Sometimes, a headline just jumps off the page and grabs your attention. That’s what “Georgia’s Hottest Export: Chopsticks!” did to me. Sitting in China, which has to be the single largest market for chopsticks in the world, I just couldn’t resist reading the story and learning more.
It began by borrowing a line from the 1967 award winning film, The Graduate, offering this advice to the reader: “Just one word: Chopsticks.”
Jae Lee, a U.S. citizen from South Korea, took this advice, and Georgia Chopsticks, the company he founded earlier this year in Americus, Georgia, is now America’s only chopsticks manufacturer. His market: China and Japan. Talk about bringing coal to Newcastle!
How can that make any sense? It’s very simple. “China relies very heavily on imported logs, lumber and other wood products,” said Russ Taylor, president of the International Wood Markets Group in Vancouver, British Columbia. “So the chopsticks factory fits rather well into that model.”
In fact, China’s imports of logs and lumber soared in 2010 as compared to 2009. According to International Wood Markets Group, China imported 34.3 million cubic meters of logs, $6.1 billion worth, last year, an increase of 22 percent by volume and 49 percent by value over the previous year.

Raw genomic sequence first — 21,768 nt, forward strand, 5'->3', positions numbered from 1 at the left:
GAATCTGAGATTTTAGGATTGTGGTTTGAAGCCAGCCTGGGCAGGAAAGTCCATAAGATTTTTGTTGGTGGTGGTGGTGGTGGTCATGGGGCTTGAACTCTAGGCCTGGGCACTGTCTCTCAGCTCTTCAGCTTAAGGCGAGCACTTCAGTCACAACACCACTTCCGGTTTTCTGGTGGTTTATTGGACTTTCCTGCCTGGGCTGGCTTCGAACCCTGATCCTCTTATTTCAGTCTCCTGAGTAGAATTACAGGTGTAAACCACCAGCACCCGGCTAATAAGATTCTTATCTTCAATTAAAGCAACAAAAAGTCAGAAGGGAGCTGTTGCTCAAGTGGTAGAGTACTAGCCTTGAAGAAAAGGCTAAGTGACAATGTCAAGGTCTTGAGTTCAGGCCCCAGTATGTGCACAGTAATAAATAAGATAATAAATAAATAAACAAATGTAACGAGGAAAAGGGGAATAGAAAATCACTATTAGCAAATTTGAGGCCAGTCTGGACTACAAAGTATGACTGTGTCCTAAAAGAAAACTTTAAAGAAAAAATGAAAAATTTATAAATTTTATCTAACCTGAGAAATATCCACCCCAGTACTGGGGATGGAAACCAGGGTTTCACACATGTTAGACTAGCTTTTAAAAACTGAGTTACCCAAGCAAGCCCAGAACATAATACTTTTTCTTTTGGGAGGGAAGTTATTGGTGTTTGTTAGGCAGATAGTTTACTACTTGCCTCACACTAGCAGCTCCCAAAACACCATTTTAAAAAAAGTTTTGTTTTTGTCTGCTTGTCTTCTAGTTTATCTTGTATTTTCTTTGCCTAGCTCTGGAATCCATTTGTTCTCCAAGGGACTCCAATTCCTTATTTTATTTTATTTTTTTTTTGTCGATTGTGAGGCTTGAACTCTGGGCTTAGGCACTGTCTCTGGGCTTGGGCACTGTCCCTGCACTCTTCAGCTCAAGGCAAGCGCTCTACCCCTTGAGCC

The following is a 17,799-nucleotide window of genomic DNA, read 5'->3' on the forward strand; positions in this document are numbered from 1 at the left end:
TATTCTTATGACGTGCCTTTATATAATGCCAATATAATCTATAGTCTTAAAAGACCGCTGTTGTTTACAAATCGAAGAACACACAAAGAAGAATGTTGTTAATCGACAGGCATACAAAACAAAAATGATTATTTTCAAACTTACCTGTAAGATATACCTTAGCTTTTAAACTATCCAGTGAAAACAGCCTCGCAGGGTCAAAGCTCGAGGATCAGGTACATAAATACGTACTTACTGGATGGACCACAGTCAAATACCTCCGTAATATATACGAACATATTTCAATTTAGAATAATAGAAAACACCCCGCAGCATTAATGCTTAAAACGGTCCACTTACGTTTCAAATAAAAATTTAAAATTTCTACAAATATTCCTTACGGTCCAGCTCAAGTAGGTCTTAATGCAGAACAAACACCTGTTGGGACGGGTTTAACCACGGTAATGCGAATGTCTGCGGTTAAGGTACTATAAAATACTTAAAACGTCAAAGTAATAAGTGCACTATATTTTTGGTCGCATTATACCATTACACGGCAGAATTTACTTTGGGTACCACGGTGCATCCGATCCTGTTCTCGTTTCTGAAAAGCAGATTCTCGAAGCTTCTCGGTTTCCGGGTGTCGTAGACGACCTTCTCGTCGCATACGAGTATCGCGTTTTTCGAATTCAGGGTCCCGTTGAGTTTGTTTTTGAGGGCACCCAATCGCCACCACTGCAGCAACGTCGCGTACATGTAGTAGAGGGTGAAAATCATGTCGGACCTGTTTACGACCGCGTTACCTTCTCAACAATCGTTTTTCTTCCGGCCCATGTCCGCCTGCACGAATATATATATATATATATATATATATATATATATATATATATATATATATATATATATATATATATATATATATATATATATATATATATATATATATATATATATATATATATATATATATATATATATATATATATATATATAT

Every year, the equivalent of 25 million trees are cut to produce the 45 billion pairs of chopsticks that China alone consumes annually. Lee spotted an opportunity when he heard that China has a moratorium on domestic tree cutting in order to protect its dwindling lumber resources. That moratorium has been in place since 1997, forcing China to rely on Russia. When Russia increased its timber export tax from 5 percent to 25 percent, though, China was forced to look elsewhere.
China has to import lumber because, with 1.3 billion people, or approximately 20 percent of the world’s population, the country only has 7 percent of the globe’s arable land. Compounding this imbalance is the fact that continuing urbanization and property development have taken large amounts of farmland out of production, threatening grain supply and agricultural development. Moreover, timberland in China is only 20 percent as productive as timberland, for example, in the United States.
Georgia Chopsticks currently has 102 employees and manufactures four million sets of chopsticks each week, but the company is not stopping there. Lee plans to add 800 more employees and five new plants next year to keep up with rising demand. Even at his current production rate of 208 million pairs of chopsticks per year, Georgia Chopsticks can only meet a fraction of China’s annual usage. After that, “We’ll go from chopsticks to tongue depressors and toothpicks,” Lee said. “We’ll export it all to China.” It would seem that Lee has a very promising business.
Lee emigrated from Seoul to the U.S. in 1986, working in Atlanta as a business consultant and scrap metal exporter. His experience in exporting to Asian countries came in handy when he founded Georgia Chopsticks in April. Lee said that no bank would lend to him in the beginning, so he raised his first $1 million through the help of family members.
Opportunity is where you find it, and my hat is off to Lee for finding what appears to be a good one in the unlikeliest of places–you have to admire his persistence and good old American spirit.
Congratulations, Jae! I’ll look forward to eating my next Chinese meal— with chopsticks from Georgia.